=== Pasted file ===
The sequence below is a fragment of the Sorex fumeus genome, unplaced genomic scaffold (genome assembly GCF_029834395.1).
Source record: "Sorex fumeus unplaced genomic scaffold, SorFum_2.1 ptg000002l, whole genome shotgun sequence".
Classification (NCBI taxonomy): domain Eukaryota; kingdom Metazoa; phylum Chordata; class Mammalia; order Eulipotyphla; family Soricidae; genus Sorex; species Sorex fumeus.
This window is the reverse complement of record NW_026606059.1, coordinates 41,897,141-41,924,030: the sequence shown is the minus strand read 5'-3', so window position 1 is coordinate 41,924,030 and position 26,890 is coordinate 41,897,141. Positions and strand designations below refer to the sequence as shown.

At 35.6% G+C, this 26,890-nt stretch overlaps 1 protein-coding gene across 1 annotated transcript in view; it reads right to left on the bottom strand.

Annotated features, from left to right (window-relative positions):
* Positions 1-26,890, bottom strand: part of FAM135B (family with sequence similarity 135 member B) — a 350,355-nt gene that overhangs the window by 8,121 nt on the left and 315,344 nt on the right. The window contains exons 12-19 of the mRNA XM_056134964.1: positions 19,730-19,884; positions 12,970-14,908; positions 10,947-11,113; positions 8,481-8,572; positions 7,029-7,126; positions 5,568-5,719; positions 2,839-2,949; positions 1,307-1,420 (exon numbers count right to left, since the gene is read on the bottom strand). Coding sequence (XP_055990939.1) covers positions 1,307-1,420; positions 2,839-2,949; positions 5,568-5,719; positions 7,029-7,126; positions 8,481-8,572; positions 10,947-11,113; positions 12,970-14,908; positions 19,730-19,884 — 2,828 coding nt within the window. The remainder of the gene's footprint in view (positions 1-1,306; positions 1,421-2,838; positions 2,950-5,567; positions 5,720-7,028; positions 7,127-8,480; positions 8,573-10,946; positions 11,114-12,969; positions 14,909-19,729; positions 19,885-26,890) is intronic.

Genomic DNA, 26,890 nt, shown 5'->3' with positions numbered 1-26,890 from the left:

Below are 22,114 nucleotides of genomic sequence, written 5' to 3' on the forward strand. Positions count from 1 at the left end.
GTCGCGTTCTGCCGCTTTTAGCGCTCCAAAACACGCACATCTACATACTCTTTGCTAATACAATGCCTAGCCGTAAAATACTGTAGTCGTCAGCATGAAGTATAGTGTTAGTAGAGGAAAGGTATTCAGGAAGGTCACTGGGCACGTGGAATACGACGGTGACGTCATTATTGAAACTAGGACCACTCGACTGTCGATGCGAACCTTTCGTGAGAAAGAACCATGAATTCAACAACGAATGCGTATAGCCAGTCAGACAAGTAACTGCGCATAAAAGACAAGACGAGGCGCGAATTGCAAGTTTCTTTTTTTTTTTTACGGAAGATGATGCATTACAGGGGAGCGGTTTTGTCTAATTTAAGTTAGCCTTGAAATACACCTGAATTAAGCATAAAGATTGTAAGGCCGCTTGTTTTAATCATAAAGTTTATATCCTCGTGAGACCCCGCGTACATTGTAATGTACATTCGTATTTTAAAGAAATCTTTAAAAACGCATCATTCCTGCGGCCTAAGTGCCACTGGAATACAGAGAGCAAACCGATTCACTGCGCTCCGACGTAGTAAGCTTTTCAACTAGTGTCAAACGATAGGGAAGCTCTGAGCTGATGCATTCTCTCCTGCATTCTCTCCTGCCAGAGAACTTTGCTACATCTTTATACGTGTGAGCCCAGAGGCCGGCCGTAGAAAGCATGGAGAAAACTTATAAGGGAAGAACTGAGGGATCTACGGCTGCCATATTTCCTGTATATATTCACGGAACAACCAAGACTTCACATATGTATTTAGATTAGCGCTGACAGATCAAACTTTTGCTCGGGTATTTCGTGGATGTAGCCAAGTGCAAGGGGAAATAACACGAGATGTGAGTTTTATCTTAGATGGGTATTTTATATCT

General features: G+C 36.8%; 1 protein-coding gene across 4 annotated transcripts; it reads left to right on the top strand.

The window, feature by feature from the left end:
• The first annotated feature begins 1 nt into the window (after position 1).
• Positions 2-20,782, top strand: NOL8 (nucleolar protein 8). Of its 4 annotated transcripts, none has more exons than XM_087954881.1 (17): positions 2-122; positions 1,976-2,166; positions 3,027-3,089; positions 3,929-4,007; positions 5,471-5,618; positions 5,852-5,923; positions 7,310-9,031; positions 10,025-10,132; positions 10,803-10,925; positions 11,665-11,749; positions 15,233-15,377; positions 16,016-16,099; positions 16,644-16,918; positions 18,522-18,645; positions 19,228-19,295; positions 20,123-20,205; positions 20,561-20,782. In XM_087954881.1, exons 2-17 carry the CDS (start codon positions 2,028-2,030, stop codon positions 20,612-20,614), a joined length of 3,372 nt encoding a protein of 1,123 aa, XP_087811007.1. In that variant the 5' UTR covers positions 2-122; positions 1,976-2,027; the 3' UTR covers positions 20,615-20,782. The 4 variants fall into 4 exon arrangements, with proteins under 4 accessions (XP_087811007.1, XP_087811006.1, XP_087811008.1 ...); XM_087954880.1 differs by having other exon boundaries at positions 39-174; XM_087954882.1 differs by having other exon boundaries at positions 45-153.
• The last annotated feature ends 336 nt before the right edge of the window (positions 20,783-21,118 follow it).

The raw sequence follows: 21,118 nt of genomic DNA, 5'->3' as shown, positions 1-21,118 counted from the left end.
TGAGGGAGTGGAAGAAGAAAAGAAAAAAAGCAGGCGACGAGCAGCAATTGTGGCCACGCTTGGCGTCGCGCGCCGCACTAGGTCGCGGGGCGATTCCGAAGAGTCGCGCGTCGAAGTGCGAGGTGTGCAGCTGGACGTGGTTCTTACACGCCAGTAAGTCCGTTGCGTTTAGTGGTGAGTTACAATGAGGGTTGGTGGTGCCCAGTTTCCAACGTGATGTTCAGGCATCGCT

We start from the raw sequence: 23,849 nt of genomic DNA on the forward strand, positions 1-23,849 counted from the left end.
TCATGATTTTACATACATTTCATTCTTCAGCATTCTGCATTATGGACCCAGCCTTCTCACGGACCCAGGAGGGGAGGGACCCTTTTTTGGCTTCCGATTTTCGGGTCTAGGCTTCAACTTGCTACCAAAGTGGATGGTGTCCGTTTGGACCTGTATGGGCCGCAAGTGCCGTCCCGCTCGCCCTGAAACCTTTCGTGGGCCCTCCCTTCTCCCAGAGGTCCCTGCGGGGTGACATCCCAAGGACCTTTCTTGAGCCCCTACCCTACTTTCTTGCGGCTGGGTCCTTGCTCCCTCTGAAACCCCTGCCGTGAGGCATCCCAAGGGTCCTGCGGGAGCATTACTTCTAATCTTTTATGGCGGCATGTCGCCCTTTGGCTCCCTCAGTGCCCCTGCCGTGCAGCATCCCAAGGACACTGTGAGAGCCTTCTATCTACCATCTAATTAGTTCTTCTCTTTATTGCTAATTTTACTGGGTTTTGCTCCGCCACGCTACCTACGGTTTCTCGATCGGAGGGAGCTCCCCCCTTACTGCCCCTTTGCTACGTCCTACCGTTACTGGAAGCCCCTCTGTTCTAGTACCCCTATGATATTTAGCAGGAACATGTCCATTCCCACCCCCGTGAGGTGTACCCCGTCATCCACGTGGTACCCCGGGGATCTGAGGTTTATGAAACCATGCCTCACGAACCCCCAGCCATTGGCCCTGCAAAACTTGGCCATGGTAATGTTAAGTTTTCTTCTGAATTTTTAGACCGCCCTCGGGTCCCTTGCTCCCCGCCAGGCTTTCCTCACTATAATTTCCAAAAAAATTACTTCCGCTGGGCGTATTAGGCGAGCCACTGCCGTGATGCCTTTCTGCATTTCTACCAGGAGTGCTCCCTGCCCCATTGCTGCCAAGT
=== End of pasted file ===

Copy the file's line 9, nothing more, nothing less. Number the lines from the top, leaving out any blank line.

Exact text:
Below are 22,114 nucleotides of genomic sequence, written 5' to 3' on the forward strand. Positions count from 1 at the left end.